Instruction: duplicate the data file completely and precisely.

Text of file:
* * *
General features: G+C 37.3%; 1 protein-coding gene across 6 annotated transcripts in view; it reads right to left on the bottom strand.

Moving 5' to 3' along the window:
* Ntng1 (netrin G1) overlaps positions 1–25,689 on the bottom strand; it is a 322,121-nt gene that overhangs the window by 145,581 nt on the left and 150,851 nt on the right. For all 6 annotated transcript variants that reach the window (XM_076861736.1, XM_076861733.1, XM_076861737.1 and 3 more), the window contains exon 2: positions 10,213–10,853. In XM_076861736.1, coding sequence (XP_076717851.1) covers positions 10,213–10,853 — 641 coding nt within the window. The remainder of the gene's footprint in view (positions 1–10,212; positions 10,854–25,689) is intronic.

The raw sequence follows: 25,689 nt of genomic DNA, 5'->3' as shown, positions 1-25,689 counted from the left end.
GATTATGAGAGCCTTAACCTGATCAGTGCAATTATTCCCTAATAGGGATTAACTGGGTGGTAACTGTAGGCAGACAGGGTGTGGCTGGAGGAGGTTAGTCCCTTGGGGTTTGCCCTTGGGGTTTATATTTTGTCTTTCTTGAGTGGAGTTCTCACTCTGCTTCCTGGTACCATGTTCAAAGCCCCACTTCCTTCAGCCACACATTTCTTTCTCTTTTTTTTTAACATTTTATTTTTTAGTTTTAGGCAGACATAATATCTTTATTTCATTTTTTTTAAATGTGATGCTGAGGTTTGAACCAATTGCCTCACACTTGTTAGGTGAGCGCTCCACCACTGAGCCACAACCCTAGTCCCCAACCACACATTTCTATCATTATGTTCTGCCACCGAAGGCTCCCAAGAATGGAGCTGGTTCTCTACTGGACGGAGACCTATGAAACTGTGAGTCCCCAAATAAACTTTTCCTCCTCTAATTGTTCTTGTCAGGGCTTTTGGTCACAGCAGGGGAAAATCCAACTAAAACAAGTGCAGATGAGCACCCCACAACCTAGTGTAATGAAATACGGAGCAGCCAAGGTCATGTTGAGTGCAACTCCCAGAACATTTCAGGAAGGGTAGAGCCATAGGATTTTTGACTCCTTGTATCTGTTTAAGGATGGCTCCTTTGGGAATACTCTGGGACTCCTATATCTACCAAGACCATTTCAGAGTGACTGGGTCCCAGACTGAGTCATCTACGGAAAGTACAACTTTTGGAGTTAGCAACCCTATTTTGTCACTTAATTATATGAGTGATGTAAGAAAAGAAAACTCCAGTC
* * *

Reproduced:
General features: G+C 37.3%; 1 protein-coding gene across 6 annotated transcripts in view; it reads right to left on the bottom strand.

Moving 5' to 3' along the window:
* Ntng1 (netrin G1) overlaps positions 1–25,689 on the bottom strand; it is a 322,121-nt gene that overhangs the window by 145,581 nt on the left and 150,851 nt on the right. For all 6 annotated transcript variants that reach the window (XM_076861736.1, XM_076861733.1, XM_076861737.1 and 3 more), the window contains exon 2: positions 10,213–10,853. In XM_076861736.1, coding sequence (XP_076717851.1) covers positions 10,213–10,853 — 641 coding nt within the window. The remainder of the gene's footprint in view (positions 1–10,212; positions 10,854–25,689) is intronic.

The raw sequence follows: 25,689 nt of genomic DNA, 5'->3' as shown, positions 1-25,689 counted from the left end.
GATTATGAGAGCCTTAACCTGATCAGTGCAATTATTCCCTAATAGGGATTAACTGGGTGGTAACTGTAGGCAGACAGGGTGTGGCTGGAGGAGGTTAGTCCCTTGGGGTTTGCCCTTGGGGTTTATATTTTGTCTTTCTTGAGTGGAGTTCTCACTCTGCTTCCTGGTACCATGTTCAAAGCCCCACTTCCTTCAGCCACACATTTCTTTCTCTTTTTTTTTAACATTTTATTTTTTAGTTTTAGGCAGACATAATATCTTTATTTCATTTTTTTTAAATGTGATGCTGAGGTTTGAACCAATTGCCTCACACTTGTTAGGTGAGCGCTCCACCACTGAGCCACAACCCTAGTCCCCAACCACACATTTCTATCATTATGTTCTGCCACCGAAGGCTCCCAAGAATGGAGCTGGTTCTCTACTGGACGGAGACCTATGAAACTGTGAGTCCCCAAATAAACTTTTCCTCCTCTAATTGTTCTTGTCAGGGCTTTTGGTCACAGCAGGGGAAAATCCAACTAAAACAAGTGCAGATGAGCACCCCACAACCTAGTGTAATGAAATACGGAGCAGCCAAGGTCATGTTGAGTGCAACTCCCAGAACATTTCAGGAAGGGTAGAGCCATAGGATTTTTGACTCCTTGTATCTGTTTAAGGATGGCTCCTTTGGGAATACTCTGGGACTCCTATATCTACCAAGACCATTTCAGAGTGACTGGGTCCCAGACTGAGTCATCTACGGAAAGTACAACTTTTGGAGTTAGCAACCCTATTTTGTCACTTAATTATATGAGTGATGTAAGAAAAGAAAACTCCAGTC